Campers are not allowed to share food from home and no food is provided by Waynflete Flyers Camp that is known to produce an allergic reaction. If a camper has a severe food allergy, the program directors will institute practices and cleaning routines in order to minimize exposure. For example if a camper has a food allergy, the instructors 1) ensure that the child does not sit with or near a student eating that food, 2) thoroughly clean tables, and 3) require all students to wash their hands after eating. In older groups, students are increasingly expected to become more responsible for managing their own exposure to potential allergic triggers.

Emergency Supplies and Information

As noted above, campers in middle and high school with severe allergies are expected to carry an EpiPen. Parents of students in elementary school are expected to provide an EpiPen (along with all other medications) to the Summer Programs Office on the first day of camp. Exceptions may be granted by the Director of Summer Programs with submission of the required forms.

In addition, there are emergency EpiPens in locations across the main campus, at the Fore River Fields, and in first aid kits carried on all field trips. The student’s health form and Allergy Management Plan is provided to his/her program director or head coach and counselor. The Director of Summer Programs reviews student action plans at the beginning of each camp session and ensures that camp EpiPens are up to date.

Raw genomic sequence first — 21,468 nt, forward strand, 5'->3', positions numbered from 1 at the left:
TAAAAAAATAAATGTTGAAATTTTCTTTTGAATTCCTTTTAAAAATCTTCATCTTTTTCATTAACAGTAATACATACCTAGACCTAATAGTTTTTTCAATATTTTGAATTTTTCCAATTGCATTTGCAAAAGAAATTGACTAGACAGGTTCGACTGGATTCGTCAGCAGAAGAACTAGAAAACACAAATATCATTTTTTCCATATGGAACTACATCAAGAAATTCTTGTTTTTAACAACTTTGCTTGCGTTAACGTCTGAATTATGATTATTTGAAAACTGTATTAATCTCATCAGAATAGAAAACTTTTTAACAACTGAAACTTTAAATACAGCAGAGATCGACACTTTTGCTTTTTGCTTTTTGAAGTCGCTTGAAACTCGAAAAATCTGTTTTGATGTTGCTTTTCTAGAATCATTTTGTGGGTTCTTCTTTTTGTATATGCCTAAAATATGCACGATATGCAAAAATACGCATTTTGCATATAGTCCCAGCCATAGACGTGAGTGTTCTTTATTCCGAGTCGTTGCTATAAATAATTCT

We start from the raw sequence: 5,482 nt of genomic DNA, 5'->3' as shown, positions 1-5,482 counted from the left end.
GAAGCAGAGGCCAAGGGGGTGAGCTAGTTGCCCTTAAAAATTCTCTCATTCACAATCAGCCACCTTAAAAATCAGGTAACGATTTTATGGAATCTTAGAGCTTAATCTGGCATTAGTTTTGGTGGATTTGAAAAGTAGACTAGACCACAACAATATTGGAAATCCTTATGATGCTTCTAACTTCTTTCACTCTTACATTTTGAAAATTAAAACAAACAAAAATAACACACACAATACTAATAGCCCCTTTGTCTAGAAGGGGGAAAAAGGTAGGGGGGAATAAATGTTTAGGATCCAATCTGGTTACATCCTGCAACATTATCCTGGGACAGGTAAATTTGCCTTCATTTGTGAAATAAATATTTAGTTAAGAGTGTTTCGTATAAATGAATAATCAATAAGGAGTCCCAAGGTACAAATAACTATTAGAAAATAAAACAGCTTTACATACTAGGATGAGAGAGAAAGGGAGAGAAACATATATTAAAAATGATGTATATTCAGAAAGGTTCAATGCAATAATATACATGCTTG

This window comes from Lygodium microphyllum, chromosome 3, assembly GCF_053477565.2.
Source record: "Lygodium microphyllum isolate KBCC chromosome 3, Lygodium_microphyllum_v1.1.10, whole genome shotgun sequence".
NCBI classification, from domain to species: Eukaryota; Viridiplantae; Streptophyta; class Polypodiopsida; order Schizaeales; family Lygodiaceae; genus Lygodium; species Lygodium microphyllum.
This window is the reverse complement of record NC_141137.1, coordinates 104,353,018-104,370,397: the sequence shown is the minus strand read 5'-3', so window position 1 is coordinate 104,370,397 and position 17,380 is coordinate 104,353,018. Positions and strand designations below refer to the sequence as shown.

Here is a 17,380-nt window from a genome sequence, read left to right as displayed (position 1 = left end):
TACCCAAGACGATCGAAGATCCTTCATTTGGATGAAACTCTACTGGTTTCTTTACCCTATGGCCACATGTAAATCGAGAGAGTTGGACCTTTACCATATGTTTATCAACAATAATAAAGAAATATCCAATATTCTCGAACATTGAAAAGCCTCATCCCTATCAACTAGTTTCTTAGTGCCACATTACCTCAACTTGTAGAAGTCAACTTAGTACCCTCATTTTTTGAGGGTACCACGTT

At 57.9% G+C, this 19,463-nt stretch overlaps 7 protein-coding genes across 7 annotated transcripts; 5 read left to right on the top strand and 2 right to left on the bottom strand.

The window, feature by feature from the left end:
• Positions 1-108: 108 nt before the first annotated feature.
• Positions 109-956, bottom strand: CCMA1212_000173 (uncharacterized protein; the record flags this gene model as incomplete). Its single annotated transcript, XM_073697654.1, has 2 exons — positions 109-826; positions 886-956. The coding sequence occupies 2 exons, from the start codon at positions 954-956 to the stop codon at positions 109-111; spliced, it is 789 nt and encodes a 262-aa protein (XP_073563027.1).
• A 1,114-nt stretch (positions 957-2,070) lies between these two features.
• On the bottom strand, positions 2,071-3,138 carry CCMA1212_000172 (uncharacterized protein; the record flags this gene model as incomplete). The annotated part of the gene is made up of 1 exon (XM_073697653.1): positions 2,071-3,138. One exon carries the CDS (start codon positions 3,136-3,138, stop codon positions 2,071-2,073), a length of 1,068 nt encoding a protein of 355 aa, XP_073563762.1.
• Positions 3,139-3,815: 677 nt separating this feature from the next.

Parent Responsibilities

Parents of students with severe allergies must provide the Camp with an Allergy Management Plan, and any medication that their child requires for emergency treatment (i.e. Benadryl, EpiPen, asthma inhaler) in a clearly marked container. Note that “special approval” may be required. Parents are encouraged to educate their children in self-management of their allergy including: safe and unsafe foods, strategies for avoiding exposure to their allergen, symptoms of an allergic reaction, how and when to tell an adult if he or she may be having an allergy related problem and how to read food labels to avoid ingredients in commercial food (age appropriate).

Camper Responsibilities

Campers with severe allergies are expected to:

  • Take responsibility for avoiding allergens as is appropriate for their age and developmental level.
  • Not trade or share food.
  • Provide their own snacks for special events when necessary.
  • Wash hands before and after eating.
  • Learn to recognize symptoms of an allergic reaction.
  • Seek adult help if they are exposed to something they believe may trigger an allergic reaction, or believe they are experiencing an allergic reaction.

Use of Prescription Medications

Parents should consult with their child’s doctor/health care provider to coordinate the schedule of medication administration to allow their child to receive all prescribed doses of medication at home whenever possible. The first dose of a medication must always be taken at home. A prescription medication permission form must be completed for all prescription medications brought to Waynflete Flyers Camp, and medications will be kept in the Camp's custody. Campers may not provide prescription medication to another camper and may not accept prescription medication from another camper.